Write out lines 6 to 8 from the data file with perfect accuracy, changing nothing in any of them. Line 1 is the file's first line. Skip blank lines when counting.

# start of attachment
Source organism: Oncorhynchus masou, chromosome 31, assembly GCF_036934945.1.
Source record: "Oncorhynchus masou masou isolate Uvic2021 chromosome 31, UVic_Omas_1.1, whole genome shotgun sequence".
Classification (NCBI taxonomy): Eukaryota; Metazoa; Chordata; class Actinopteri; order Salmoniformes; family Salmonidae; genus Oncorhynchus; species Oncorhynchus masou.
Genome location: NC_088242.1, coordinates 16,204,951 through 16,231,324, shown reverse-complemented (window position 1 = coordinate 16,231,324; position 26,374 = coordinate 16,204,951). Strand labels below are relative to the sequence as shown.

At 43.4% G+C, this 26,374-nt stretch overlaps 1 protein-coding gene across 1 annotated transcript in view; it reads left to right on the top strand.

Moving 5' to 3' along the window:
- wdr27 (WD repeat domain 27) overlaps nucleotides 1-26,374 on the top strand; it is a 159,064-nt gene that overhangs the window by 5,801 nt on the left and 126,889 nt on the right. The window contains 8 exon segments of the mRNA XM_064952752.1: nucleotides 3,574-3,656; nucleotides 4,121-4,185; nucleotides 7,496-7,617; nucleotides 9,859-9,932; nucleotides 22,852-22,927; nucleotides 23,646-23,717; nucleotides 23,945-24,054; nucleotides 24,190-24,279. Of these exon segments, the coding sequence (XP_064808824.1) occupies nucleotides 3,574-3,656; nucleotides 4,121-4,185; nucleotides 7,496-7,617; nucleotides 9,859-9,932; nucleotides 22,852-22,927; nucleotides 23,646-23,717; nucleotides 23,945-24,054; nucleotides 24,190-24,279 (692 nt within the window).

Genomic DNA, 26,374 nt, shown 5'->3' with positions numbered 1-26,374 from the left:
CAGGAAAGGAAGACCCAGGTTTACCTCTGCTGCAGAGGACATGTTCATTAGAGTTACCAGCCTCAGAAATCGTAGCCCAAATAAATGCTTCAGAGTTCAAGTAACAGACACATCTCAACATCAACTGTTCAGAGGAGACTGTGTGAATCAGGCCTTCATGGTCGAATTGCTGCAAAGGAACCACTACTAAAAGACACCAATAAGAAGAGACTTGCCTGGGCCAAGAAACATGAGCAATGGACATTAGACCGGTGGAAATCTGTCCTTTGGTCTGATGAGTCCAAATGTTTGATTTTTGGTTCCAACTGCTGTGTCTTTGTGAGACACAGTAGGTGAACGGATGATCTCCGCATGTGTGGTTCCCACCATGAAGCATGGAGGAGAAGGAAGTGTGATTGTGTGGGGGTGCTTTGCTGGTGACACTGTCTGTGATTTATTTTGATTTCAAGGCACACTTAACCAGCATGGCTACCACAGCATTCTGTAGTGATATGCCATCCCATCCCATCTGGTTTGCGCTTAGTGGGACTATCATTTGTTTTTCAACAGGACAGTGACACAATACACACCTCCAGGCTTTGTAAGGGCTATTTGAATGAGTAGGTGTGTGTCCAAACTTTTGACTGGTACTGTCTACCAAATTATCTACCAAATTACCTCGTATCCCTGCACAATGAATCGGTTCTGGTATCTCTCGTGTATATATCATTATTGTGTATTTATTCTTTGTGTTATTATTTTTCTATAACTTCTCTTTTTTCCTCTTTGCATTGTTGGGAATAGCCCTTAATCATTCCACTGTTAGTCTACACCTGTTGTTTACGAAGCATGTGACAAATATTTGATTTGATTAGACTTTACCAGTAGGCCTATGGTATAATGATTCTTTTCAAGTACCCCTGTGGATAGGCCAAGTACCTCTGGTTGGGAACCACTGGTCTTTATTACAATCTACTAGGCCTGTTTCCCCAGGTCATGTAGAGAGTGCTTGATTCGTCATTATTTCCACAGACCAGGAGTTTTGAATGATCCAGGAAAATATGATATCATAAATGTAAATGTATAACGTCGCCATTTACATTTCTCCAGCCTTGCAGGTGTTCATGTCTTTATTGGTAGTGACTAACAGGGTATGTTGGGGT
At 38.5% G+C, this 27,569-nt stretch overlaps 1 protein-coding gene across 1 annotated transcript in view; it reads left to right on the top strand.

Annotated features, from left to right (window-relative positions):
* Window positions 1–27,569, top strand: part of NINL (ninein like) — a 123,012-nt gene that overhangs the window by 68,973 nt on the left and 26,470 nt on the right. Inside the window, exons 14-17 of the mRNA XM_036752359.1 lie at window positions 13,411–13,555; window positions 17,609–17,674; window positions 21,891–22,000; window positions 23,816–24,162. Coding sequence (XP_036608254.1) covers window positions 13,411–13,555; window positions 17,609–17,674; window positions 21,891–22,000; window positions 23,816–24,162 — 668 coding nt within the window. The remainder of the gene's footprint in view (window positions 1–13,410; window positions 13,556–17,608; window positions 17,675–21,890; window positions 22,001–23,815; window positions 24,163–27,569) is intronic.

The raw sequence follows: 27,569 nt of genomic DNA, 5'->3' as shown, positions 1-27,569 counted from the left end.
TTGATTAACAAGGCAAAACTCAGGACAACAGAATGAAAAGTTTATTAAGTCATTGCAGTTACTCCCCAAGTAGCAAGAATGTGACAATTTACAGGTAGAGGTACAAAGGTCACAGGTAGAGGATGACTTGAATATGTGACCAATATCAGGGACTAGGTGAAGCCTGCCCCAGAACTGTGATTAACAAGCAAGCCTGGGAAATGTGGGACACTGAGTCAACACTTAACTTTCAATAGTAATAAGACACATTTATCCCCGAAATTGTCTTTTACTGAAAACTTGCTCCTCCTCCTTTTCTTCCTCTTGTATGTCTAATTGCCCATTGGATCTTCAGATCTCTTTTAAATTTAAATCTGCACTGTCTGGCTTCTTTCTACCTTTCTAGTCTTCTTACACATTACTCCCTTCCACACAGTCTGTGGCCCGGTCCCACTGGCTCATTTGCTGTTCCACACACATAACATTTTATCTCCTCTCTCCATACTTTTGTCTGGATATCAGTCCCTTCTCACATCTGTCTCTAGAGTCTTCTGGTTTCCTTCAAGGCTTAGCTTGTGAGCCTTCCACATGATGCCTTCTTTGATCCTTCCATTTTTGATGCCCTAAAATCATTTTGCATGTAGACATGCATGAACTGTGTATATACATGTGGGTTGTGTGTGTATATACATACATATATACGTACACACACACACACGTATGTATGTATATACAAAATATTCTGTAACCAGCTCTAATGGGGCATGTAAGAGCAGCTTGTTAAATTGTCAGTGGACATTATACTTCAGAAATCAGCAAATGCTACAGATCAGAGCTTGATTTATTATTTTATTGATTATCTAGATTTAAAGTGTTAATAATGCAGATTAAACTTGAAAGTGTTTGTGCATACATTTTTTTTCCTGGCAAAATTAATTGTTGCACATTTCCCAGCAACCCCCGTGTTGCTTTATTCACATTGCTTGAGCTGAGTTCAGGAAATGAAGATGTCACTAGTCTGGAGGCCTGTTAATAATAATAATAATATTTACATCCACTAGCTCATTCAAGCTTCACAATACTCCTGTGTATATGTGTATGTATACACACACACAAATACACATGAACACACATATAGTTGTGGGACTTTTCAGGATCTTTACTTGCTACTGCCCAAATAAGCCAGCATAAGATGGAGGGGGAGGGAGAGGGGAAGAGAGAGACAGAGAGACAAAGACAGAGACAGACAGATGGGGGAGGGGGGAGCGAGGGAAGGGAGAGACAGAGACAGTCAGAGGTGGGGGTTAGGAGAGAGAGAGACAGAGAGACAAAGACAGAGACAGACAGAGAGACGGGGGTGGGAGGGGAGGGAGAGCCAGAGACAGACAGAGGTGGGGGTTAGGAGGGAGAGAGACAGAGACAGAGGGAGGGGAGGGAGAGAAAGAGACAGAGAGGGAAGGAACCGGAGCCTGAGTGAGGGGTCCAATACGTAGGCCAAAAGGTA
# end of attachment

Moving 5' to 3' along the window:
- wdr27 (WD repeat domain 27) overlaps nucleotides 1-26,374 on the top strand; it is a 159,064-nt gene that overhangs the window by 5,801 nt on the left and 126,889 nt on the right. The window contains 8 exon segments of the mRNA XM_064952752.1: nucleotides 3,574-3,656; nucleotides 4,121-4,185; nucleotides 7,496-7,617; nucleotides 9,859-9,932; nucleotides 22,852-22,927; nucleotides 23,646-23,717; nucleotides 23,945-24,054; nucleotides 24,190-24,279. Of these exon segments, the coding sequence (XP_064808824.1) occupies nucleotides 3,574-3,656; nucleotides 4,121-4,185; nucleotides 7,496-7,617; nucleotides 9,859-9,932; nucleotides 22,852-22,927; nucleotides 23,646-23,717; nucleotides 23,945-24,054; nucleotides 24,190-24,279 (692 nt within the window).

Genomic DNA, 26,374 nt, shown 5'->3' with positions numbered 1-26,374 from the left: